The need for enterprise quality management is amplified for companies in the technology industry. These companies have increasingly shifted manufacturing and assembly operations offshore to low cost countries or have outsourced these functions to a contract manufacturer.
The need for enterprise quality management is amplified for companies in the technology industry. These companies have increasingly shifted manufacturing and assembly operations offshore to low cost countries or have outsourced these functions to a contract manufacturer. As a result, a large number of their deliveries to US based customers have become cross-border transactions and sometimes take weeks to be delivered to distribution sites within the United States, resulting in long supply chains. The long supply chain has created a new set of system requirements for quality processes within the extended enterprise.
It is very important for such organizations to gain visibility into quality issues within their offshore manufacturing sites, including those of the contract manufacturer, so that they can prevent any unacceptable quality products from entering the inbound supply chain. If these unacceptable quality products enter the supply chain, the rejection process can delay shipment by weeks. By rejecting a shipment at the point of destination, weeks after it was shipped from the manufacturing site, may cause shortages and disrupt fulfillment of customer orders - a very high opportunity cost. Carrying high inventory at distribution centers to buffer against a poor quality shipment is an expensive alternative, especially in an industry with short product life-cycles. The additional transportation and handling incurred due to poor quality products being rejected at the point of destination, instead of the point of manufacture, also leads to increased cost of inventory write-offs.
As a result, many technology organizations are seeking to minimize quality issues at outsourced and/or contract manufacturers’ plants and are aggressively implementing enterprise class quality management systems to audit finished goods at offshore sites, collect that data, and then aggregate, analyze and report that information to key business process owners to give them visibility into potential quality problems. Using this information, the business process owners not only can prevent a poor quality shipment from entering the supply chain in a timely manner, they can also use that information to create appropriate corrective actions and systematically prevent such problems from occurring again. Industry data shows that companies can reduce the costs of inventory write-offs by 5-10% and increase revenues by 2-5% by reducing the risk of missed market opportunities from poor quality shipments within a long supply chain.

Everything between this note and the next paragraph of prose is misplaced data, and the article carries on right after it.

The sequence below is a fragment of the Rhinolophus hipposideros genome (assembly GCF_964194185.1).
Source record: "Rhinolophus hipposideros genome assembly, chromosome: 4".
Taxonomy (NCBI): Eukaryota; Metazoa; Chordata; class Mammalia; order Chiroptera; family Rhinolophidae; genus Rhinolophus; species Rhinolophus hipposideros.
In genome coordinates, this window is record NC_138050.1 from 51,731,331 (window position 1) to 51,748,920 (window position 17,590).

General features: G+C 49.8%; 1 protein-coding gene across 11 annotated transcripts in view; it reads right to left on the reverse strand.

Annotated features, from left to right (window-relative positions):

Many organizations find that their contract manufacturer may be using the same plant to manufacture products for multiple customers and hence, can not be forced to install different systems for different customers at the same plant to support their respective quality needs. As a result, the organization has to rely on process and product quality information from the contract manufacturer’s quality system. That information usually does not integrate well with the organization’s own systems and is frequently not available in a timely manner.
Hence, a new breed of quality management systems is needed to support long supply chains. These systems must be web-based, so an organization can extend its internal quality system to its contract manufacturer, where they can enter the required quality information for their customer’s products. As a result, the organization gets instant access to quality information without requiring the contract manufacturer to install a dedicated system at their plant. These systems must also support an extraprise data and security model, so a contract manufacturer can not see the quality issues that the organization faces at a competing outsourcer or their internal plants. The organization should also be able to configure the system easily to allow them to simultaneously deploy different quality processes at different outsourced or offshore sites to accommodate varying process maturity levels at each of such sites. The system must also support an integrated inspection/audit, non-conformance tracking, corrective action, change control, document management, and user certification capabilities, so an organization can implement an end-to-end closed loop quality process for an outsourced supplier. A traditional point solution does not meet these requirements and increases a company’s risk of high reject costs and disruption of supply of finished goods for their customer orders.